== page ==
Erysipelas, Cellulitis

Erysipelas is a contagious infection of the skin and subcutaneous infection of the skin and subcutaneous tissue is usually caused by group A streptococci. It is marked by rapid-spreading redness and swelling. Which is believed to enter the skin through a small lesion. While this disease is contagious, it does not produce epidermis such as those of scarlet fever. Erysipelas may affect both children and adults. The legs are affected in up to 80 percent of cases. The face accounts for up to 20 percent of infections.

Clinical presentation

Patients with erysipelas present with well-demarcated skin lesions with spreading edges that advance at a rate of 2 to 10 cm per day. Erysipelas is most common on the lower extremities but may also involve the face, upper extremities, and trunk. This disease tends preferentially to afflict the very young and elderly.

Causes of erysipelas

Infection of bacteria, or, rarely, a fungal infection. It can begin with a minor injury to the skin that is invaded by the bacteria. the infection leads to inflammation, which is the body’s response to infection. Cellulitis cannot be passed from one person to another.

Risk factors involved:

  • Chronic illness, such as diabetes
  • Any injury that breaks the skin
  • Weak immune system due to illness or drugs
  • Use of drugs by injection
  • Burns
  • Surgical wounds infection
  • Skin disorders (eczema or psoriasis) or infections that causes skin symptoms, such as chickenpox.
  • Poor blood circulation.

Diagnosis of erysipelas

Characteristic skin disease usually suggests the diagnosis. Swabs for gram stain and culture from suspected portal of entry may be helpful but not are usually not necessary. Skin biopsy for tissue culture and the injection-respiration method of tissue fluid collection both yield poor results and have little diagnostic value. Blood cultures are positive in only 5% patients. Routine lab tests are usually unraveling, but some patients will have leukocytosis.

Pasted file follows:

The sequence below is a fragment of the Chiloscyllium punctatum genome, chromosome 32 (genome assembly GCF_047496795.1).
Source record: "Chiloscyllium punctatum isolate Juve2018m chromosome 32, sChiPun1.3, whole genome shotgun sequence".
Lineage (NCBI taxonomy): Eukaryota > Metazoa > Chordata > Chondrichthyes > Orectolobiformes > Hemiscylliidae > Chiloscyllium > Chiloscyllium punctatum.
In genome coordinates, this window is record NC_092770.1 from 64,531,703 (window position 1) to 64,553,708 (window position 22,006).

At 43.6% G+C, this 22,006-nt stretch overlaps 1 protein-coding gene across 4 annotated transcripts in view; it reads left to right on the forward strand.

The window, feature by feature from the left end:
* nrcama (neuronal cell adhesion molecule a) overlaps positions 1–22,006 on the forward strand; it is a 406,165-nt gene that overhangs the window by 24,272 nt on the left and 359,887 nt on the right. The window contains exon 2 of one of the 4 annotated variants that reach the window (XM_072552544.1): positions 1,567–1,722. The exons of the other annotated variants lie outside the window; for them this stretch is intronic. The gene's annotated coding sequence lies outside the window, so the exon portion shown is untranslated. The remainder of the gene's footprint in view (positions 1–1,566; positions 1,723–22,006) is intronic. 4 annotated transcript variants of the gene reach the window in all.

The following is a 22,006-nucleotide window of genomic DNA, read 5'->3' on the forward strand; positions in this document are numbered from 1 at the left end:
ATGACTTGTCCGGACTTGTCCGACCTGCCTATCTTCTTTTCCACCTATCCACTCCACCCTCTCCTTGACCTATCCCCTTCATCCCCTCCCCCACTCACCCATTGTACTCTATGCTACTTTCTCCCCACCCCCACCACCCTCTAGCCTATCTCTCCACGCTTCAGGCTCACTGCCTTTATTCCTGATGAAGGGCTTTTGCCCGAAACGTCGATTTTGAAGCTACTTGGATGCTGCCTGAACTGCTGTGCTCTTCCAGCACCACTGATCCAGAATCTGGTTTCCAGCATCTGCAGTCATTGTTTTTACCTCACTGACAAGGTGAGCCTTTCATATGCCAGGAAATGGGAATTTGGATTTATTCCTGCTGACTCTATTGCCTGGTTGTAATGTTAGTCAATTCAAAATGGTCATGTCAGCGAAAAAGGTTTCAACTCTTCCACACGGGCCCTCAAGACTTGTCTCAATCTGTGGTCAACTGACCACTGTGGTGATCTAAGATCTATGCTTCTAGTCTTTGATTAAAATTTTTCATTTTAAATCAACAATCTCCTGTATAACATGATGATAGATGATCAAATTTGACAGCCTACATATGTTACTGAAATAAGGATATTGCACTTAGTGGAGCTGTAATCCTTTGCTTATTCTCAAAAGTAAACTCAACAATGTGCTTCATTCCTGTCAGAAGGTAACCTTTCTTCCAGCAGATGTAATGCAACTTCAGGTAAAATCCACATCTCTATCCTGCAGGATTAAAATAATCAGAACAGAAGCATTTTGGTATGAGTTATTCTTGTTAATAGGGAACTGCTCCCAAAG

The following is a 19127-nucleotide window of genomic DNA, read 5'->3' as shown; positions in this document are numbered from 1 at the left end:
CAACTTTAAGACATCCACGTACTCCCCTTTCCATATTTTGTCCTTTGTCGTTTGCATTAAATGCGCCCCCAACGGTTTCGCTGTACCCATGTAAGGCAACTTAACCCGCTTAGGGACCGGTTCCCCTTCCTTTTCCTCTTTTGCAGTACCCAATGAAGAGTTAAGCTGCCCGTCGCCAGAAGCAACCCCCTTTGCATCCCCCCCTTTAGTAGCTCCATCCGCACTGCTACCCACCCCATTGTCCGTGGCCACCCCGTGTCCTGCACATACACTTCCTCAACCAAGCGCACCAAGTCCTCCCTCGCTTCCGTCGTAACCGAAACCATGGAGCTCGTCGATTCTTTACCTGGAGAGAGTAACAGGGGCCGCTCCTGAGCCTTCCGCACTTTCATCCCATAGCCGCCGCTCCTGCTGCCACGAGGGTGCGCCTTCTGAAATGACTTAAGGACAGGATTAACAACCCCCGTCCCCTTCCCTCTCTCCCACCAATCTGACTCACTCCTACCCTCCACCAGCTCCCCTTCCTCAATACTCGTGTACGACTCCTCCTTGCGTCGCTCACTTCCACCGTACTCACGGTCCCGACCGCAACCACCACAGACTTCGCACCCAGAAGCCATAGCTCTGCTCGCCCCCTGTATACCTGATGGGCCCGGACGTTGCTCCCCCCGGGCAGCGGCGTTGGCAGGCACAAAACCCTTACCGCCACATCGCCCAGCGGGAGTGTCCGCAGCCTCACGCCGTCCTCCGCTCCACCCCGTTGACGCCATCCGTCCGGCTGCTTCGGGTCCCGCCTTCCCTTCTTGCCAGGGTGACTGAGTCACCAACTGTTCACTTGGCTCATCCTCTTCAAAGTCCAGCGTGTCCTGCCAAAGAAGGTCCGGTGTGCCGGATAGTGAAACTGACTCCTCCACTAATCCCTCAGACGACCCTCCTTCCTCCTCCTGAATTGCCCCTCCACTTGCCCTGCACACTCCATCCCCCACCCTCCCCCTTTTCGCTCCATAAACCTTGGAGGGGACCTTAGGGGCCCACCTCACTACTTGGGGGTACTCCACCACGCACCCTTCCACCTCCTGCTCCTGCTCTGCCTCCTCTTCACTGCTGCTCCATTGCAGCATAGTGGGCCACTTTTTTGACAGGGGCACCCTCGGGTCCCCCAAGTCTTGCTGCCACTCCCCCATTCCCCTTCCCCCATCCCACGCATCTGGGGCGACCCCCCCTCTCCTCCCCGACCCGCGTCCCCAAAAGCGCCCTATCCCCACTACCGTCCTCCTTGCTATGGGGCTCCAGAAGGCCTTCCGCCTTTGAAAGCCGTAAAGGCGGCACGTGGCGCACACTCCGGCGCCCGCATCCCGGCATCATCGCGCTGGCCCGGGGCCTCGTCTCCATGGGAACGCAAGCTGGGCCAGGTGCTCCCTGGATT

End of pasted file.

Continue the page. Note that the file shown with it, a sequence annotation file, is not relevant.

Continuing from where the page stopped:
Homeopathic treatment of erysipelas

Homeopathy is one of the most popular holistic systems of medicine. The selection of remedy is based upon the theory of individualization and symptoms similarity by using holistic approach. This is the only way through which a state of complete health can be regained by removing all the sign and symptoms from which the patient is suffering. The aim of homeopathy is not only to treat erysipelas but to address its underlying cause and individual susceptibility. As far as therapeutic medication is concerned, several remedies are available to treat erysipelas that can be selected on the basis of cause, sensations and modalities of the complaints.  For individualized remedy selection and treatment, the patient should consult a qualified homeopathic doctor in person. There are following remedies which are helpful in the treatment of erysipelas:

Ammonium carb – erysipelas of old people, when cerebral symptoms are developed, while eruptions are still out; debility and soreness of whole body.

Apis Mel – oedematous erysipelas of the face, traveling from right to left; eruptions, which may have a purplish hue, stinging, burning, pricking, sensitive to the slightest touch; high fever with dry skin and thirst or thirstlessness; traumatic erysipelas; chronic erysipelas, recurring periodically; phlegmonous erysipelas. The erysipelas of this remedy is of a rosy pink hue at first, later becoming livid and purple as the oedema which is characteristic of the drug appears. The oedema appears quickly and the parts feel sore and bruised. It is especially indicated where the disease spreads from a hard centre. Bojanus recommended it in traumatic erysipelas. Umbilical erysipelas in children, stinging pains, urine suppressed and no thirst. There is a tendency for the Apis erysipelas to extend into the tissues, but the remedy requires the pressure of oedema to be well indicated.

Arsenic album – sudden attacks of erysipelas with prostration, restlessness and burning pain; Intense thirst for small quantities of water at short intervals; the disease shifts from one part to another; Oedema, vomiting and diarrhea.